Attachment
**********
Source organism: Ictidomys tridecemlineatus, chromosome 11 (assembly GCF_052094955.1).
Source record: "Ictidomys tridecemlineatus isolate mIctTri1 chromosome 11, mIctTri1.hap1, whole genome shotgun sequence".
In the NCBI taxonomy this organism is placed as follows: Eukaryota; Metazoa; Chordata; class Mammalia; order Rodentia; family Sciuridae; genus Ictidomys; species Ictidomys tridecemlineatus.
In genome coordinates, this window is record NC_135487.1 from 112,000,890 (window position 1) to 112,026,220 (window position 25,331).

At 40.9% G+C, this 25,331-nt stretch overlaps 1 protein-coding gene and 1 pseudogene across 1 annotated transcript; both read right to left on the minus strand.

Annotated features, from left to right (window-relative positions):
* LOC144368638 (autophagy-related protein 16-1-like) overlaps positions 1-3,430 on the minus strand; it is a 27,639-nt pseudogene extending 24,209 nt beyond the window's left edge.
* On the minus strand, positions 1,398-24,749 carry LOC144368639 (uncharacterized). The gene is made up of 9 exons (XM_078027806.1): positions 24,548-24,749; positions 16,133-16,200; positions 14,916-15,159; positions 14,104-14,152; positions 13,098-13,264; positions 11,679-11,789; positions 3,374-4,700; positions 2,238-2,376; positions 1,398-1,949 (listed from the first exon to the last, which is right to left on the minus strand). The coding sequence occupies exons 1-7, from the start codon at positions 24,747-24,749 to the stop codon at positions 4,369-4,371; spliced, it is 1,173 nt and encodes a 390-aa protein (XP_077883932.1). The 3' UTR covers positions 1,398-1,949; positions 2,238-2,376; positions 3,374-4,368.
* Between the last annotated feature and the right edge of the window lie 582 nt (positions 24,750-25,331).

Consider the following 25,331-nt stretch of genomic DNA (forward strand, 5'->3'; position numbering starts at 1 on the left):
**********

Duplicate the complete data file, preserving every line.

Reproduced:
Source organism: Ictidomys tridecemlineatus, chromosome 11 (assembly GCF_052094955.1).
Source record: "Ictidomys tridecemlineatus isolate mIctTri1 chromosome 11, mIctTri1.hap1, whole genome shotgun sequence".
In the NCBI taxonomy this organism is placed as follows: Eukaryota; Metazoa; Chordata; class Mammalia; order Rodentia; family Sciuridae; genus Ictidomys; species Ictidomys tridecemlineatus.
In genome coordinates, this window is record NC_135487.1 from 112,000,890 (window position 1) to 112,026,220 (window position 25,331).

At 40.9% G+C, this 25,331-nt stretch overlaps 1 protein-coding gene and 1 pseudogene across 1 annotated transcript; both read right to left on the minus strand.

Annotated features, from left to right (window-relative positions):
* LOC144368638 (autophagy-related protein 16-1-like) overlaps positions 1-3,430 on the minus strand; it is a 27,639-nt pseudogene extending 24,209 nt beyond the window's left edge.
* On the minus strand, positions 1,398-24,749 carry LOC144368639 (uncharacterized). The gene is made up of 9 exons (XM_078027806.1): positions 24,548-24,749; positions 16,133-16,200; positions 14,916-15,159; positions 14,104-14,152; positions 13,098-13,264; positions 11,679-11,789; positions 3,374-4,700; positions 2,238-2,376; positions 1,398-1,949 (listed from the first exon to the last, which is right to left on the minus strand). The coding sequence occupies exons 1-7, from the start codon at positions 24,747-24,749 to the stop codon at positions 4,369-4,371; spliced, it is 1,173 nt and encodes a 390-aa protein (XP_077883932.1). The 3' UTR covers positions 1,398-1,949; positions 2,238-2,376; positions 3,374-4,368.
* Between the last annotated feature and the right edge of the window lie 582 nt (positions 24,750-25,331).

Consider the following 25,331-nt stretch of genomic DNA (forward strand, 5'->3'; position numbering starts at 1 on the left):